A farm in England was the unlikely source of a Jurassic jackpot: a treasure trove of 183-million-year-old fossils. On the outskirts of Gloucestershire in the Cotswolds, beneath soil currently trampled under the hooves of grazing cattle, scientists have recently uncovered fossilized remains of fish, giant marine reptiles called ichthyosaurs, squid, insects and other ancient animals dating to the early part of the Jurassic period ( 201.3 million to 145 million years ago).
Of the more than 180 fossils logged during the dig, one of the standout specimens was a three-dimensionally preserved fish head belonging to Pachycormus, an extinct genus of ray-finned fish. The fossil, which researchers found embedded in a hardened limestone nodule protruding from the clay, was exceptionally well preserved and contained soft tissue, including shells and an eye. The 3D nature of the pose of the specimen’s head and body was such that the researchers could not compare it to any other previous find.
“The closest analogue we could think of was Big Mouth Billy Bass,” said Neville Hollingworth, a field geologist at the University of Birmingham who discovered the site with his wife, Sally, a fossil preparer and the dig’s coordinator. “The eyeball and socket were well preserved. Usually, with fossils, they lie flat. But in this case, it was preserved in more than one dimension, and it looks like the fish is jumping out of the rock,” Hollingworth told Live Science.
“I’ve never seen anything like it before,” added Sally Hollingworth. “You could see the scales, the skin, the spine – even the eyeball is still there.”
The sight so amazed the Hollingworths that they contacted ThinkSee3D, a company that creates digital 3D models of fossils, to create a (opens in a new tab)interactive 3D image (opens in a new tab) of the fish to help bring it to life and to allow scientists to study it more closely.
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Most of the fossils Hollingworths and a team of scientists and specialists uncovered were located behind the farm’s barn. (The farm is home to a herd of English Longhorns—a British breed of beef cattle with long, curved horns—many of whom kept a close eye on the excavation.)
“It was a little nerve-wracking digging when you’re being watched by a herd of longhorns,” Sally Hollingworth told LiveScience.
At one time this region of Britain was completely submerged by a shallow, tropical sea, and the sediments there probably helped to preserve the fossils; Neville Hollingworth described the Jurassic beds as slightly horizontal, with layers of soft clays beneath a shell of harder limestone beds.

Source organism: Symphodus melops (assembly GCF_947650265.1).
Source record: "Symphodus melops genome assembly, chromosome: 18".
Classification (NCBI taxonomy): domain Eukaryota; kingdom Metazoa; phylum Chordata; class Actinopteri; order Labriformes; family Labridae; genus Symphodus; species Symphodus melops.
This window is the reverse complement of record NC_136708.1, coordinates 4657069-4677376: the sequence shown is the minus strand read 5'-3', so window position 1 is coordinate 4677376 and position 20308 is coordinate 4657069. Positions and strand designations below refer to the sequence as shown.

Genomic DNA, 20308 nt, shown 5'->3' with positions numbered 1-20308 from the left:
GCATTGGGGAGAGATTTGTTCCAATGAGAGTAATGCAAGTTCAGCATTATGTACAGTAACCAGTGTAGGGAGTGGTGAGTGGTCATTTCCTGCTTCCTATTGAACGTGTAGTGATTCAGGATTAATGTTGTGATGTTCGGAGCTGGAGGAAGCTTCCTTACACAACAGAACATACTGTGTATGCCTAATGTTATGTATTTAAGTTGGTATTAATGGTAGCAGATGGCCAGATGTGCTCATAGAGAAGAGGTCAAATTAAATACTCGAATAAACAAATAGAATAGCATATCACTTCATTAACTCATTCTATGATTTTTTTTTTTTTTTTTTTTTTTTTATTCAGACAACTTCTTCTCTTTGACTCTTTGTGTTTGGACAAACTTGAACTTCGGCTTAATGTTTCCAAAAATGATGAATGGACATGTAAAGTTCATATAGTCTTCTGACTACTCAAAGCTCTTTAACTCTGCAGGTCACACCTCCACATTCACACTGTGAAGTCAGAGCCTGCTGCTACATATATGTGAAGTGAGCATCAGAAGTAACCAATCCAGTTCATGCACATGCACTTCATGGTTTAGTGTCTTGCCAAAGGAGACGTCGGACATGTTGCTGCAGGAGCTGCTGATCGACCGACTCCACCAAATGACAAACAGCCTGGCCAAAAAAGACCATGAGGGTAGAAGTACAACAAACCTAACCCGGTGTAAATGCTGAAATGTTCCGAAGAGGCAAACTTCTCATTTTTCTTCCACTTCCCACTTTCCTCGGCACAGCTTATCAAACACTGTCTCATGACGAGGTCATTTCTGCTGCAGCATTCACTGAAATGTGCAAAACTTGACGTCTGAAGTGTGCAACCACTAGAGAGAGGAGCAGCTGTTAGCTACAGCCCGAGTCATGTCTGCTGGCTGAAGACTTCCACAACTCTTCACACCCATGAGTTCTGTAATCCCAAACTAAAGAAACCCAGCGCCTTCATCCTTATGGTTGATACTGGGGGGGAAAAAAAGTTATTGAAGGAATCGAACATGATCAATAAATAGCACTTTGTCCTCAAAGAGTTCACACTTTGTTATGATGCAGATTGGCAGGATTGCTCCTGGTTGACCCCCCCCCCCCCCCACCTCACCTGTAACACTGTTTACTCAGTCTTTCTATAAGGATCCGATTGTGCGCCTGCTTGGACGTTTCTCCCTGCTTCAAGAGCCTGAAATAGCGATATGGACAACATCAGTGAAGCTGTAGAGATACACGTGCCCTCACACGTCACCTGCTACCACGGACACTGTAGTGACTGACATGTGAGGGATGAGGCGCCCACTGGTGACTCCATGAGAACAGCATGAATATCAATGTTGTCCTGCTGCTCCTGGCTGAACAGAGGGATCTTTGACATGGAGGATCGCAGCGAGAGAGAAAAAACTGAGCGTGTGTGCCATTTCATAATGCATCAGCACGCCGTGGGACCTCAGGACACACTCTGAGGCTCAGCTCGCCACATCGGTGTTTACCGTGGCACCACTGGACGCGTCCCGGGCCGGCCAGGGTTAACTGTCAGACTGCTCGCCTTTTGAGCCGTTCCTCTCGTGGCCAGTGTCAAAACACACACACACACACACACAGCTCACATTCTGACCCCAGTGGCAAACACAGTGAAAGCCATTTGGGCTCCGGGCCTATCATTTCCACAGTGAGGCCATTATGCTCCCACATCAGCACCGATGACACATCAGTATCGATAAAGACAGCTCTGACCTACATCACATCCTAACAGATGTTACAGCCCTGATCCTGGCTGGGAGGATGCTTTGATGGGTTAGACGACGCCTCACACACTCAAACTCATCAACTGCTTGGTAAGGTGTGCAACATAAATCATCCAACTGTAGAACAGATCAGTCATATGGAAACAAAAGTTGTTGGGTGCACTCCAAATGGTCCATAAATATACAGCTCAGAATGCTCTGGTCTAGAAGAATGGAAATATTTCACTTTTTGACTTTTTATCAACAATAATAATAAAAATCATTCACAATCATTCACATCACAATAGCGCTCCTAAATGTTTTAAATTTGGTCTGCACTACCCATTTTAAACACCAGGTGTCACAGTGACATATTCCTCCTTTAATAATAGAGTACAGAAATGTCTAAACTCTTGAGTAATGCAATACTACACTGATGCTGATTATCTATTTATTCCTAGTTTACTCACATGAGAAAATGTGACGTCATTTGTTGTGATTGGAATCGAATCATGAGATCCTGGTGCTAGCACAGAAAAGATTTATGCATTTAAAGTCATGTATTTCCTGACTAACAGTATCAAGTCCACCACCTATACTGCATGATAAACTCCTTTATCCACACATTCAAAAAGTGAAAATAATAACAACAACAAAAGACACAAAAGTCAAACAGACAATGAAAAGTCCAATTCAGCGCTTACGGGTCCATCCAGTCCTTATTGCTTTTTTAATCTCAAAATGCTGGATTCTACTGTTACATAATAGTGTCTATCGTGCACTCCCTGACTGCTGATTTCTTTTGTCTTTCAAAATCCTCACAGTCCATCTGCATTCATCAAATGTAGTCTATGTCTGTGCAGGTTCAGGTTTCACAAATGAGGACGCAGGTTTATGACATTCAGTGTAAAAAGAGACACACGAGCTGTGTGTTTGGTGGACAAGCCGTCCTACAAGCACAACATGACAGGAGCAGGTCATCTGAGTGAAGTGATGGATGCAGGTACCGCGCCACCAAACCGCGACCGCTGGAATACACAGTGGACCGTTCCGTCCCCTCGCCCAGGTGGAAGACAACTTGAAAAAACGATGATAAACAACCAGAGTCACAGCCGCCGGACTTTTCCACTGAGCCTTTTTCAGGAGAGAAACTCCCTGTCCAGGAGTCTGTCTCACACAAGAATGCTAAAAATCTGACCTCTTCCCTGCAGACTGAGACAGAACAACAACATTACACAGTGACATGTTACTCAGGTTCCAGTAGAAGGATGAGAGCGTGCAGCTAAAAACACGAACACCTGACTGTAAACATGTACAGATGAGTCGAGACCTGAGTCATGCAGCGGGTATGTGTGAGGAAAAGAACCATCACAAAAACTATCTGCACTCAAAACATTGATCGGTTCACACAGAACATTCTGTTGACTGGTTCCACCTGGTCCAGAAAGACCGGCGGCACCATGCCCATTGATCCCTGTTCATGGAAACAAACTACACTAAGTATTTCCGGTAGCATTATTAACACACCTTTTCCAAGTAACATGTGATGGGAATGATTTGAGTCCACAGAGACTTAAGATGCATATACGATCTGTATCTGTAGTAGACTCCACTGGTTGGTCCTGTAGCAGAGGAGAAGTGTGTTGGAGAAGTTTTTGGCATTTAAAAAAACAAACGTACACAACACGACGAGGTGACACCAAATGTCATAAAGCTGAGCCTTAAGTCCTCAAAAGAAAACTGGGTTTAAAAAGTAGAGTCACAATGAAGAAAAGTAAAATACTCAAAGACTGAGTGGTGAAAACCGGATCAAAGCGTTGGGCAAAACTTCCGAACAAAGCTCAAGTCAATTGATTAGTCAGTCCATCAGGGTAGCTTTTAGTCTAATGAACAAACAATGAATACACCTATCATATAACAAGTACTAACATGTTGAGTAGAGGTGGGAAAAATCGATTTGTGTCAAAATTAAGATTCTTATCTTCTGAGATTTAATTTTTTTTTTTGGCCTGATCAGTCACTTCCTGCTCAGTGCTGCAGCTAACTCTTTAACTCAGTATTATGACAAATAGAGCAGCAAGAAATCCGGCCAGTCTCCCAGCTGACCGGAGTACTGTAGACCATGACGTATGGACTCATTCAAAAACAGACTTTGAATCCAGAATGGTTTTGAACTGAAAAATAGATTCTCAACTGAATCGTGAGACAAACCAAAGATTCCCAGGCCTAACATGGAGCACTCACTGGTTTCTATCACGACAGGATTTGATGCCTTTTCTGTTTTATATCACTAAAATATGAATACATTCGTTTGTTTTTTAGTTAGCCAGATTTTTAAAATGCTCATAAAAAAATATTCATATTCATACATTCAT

“When the fish died, they sank to the bottom of the ocean floor,” said fossil marine reptile specialist Dean Lomax, a visiting researcher at the University of Manchester in Britain and a member of the excavation team. “As with other fossils, the minerals from the surrounding ocean floor continuously replaced the original structure of bones and teeth. In this case, the site shows that there was very little or no scavenging, so they must have been quickly buried by the sediment. As soon as they hit the ocean floor , they were immediately covered and protected.”
During the four-day dig earlier this month, the eight-person team used a digger to dig 262 feet (80 meters) across the farm’s grassy banks, “pulling back layers to reveal a little piece of geological time,” Neville Hollingworth said . A variety of specimens dated to the Toarcian age (a stage of the Jurassic that took place between 183 million and 174 million years ago) and included belemnites (extinct squid-like squids), ammonites (extinct cephalopods with shells), clams and snails, as well as fish and other marine animals.
“It is important that we can compare these fossils with other fossil sites of Toarcian age, not only in Britain but also across Europe and potentially sites in the Americas,” Lomax said. He pointed to the Strawberry Bank Lagerstätte, an Early Jurassic site in southern England, as one such example.
The group plans to continue studying the samples and is working towards publishing the findings. In the meantime, a selection of the fossils will be on display at the Museum in the Park in Stroud.
Originally published on Live Science.